The International Court of Justice (ICJ) ruled on Wednesday that is has the jurisdiction to hear part of a case brought by Iran against the United States, aimed at unfreezing close to $2 billion in Iranian assets being held there.
The ruling opens the way for the court to now hear Iran’s case on its merits, which news reports suggest, given the complexity of the case, could take several years. Iran filed the case in 2016, based on the 1955 Treaty of Amity between the two nations, from which the US later unilaterally withdrew, in 2018.
The case revolved around assets seized from the Iranian national bank, Bank Markazi, which were taken by the US to compensate victims of a 1983 suicide bombing of a Marine Corps base in Beirut, Lebanon, which the US blames on Tehran. Iran denies involvement in the attack which killed more than 300, injuring many more, most of whom were US military personnel.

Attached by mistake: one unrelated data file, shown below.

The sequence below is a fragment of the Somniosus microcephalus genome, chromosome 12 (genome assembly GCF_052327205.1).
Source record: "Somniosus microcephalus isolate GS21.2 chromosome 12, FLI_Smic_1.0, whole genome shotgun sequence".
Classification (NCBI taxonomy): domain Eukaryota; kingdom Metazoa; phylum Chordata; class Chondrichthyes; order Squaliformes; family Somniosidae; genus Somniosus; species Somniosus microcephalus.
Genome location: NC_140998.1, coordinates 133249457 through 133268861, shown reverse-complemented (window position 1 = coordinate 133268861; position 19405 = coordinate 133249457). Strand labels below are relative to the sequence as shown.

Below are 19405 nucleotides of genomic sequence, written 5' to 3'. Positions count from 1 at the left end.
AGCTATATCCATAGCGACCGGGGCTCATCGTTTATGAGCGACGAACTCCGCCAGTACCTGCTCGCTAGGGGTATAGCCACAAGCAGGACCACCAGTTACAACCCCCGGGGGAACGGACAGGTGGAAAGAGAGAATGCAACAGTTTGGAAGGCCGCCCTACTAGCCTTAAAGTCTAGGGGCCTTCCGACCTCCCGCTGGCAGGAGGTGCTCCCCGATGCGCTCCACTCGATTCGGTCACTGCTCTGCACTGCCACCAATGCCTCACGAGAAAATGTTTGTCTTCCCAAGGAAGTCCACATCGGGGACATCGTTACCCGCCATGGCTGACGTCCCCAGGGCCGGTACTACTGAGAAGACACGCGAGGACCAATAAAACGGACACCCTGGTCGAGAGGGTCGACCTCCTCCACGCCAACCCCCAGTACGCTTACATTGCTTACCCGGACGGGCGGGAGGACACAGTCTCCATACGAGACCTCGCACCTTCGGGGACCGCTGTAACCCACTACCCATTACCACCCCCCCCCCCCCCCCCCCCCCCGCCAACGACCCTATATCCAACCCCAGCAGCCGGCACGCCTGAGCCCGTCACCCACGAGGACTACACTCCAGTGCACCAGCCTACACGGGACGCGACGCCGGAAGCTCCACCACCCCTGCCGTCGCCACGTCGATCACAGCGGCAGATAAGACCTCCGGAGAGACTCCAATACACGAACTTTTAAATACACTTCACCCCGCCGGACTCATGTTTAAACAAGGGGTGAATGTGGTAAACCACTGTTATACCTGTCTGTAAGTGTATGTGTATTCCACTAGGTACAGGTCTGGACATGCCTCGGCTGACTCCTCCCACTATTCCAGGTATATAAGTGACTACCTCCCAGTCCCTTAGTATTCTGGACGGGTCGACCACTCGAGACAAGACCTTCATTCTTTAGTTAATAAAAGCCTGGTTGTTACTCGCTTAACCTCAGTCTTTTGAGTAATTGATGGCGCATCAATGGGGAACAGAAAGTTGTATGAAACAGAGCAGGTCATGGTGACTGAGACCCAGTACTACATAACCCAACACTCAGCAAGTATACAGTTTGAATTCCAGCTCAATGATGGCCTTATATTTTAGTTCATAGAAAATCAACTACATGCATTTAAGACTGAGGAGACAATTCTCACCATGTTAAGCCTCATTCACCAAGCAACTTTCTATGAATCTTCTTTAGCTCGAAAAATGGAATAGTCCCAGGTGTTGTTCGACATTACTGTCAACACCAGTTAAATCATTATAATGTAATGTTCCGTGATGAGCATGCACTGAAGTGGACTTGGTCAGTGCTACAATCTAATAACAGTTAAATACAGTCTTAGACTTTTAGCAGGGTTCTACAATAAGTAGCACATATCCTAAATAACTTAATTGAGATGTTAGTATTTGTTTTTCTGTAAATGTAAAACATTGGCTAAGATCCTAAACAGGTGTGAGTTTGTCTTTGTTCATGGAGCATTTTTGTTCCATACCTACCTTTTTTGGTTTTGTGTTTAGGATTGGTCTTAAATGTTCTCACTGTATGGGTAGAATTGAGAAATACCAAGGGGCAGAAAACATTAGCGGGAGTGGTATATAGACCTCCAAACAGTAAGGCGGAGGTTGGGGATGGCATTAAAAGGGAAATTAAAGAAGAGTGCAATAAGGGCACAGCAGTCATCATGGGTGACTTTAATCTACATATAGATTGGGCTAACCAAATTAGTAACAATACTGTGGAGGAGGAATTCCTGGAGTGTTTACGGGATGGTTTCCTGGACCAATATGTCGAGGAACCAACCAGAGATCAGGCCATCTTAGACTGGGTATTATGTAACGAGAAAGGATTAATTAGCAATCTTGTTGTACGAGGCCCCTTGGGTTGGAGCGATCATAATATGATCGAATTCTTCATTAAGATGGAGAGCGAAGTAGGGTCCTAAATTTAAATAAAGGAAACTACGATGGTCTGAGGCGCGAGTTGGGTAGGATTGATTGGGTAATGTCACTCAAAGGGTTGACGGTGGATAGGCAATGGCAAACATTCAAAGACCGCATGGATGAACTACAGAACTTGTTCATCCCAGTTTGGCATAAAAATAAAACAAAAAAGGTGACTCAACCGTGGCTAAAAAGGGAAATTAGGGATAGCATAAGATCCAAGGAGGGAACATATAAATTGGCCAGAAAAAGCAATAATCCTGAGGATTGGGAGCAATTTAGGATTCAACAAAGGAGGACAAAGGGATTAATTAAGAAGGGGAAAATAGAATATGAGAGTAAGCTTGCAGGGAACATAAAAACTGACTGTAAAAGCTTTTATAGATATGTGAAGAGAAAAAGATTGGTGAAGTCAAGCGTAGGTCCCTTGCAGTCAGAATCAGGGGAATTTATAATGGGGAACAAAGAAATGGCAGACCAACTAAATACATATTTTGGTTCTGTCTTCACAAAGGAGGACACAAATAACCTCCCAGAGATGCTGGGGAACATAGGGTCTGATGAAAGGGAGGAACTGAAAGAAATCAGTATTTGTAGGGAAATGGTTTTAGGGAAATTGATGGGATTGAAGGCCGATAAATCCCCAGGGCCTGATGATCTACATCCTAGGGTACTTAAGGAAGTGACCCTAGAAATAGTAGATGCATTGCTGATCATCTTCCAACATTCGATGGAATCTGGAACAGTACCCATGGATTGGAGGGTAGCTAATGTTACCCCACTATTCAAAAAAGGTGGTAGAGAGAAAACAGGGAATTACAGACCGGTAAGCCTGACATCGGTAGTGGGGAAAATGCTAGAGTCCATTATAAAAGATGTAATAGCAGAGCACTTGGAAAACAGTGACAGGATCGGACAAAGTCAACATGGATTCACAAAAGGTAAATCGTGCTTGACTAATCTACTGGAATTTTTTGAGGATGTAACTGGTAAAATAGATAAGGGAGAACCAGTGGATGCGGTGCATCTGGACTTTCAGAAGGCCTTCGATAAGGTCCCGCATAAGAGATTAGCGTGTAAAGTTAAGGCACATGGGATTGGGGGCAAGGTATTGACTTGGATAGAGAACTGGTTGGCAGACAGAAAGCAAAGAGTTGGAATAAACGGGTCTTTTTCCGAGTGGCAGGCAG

The US has argued that Iran’s claims to retrieving its assets based on the Treaty of Amity, were now void, following the US decision to withdraw.
In an 11-4 majority ruling on Wednesday, the ICJ upheld one of five US objections, in this instance to the Court’s jurisdiction, based on Iran’s assertion of State immunity, but the judges unanimously rejected the US argument that measures freezing Iranian assets fell outside the scope of the treaty.
The judges also unanimously rejected the US claim that the case was an abuse of process, and that it should be thrown out due to Tehran’s “unclean hands”, the US having cited Iran’s alleged sponsorship of terrorism and alleged ambitions to develop nuclear weapons.
ICJ President Abdulqawi Yusuf, reading the ruling, said that the panel “unanimously finds that it has jurisdiction…to rule on the application filed by the Islamic Republic of Iran on 14 June 2016.”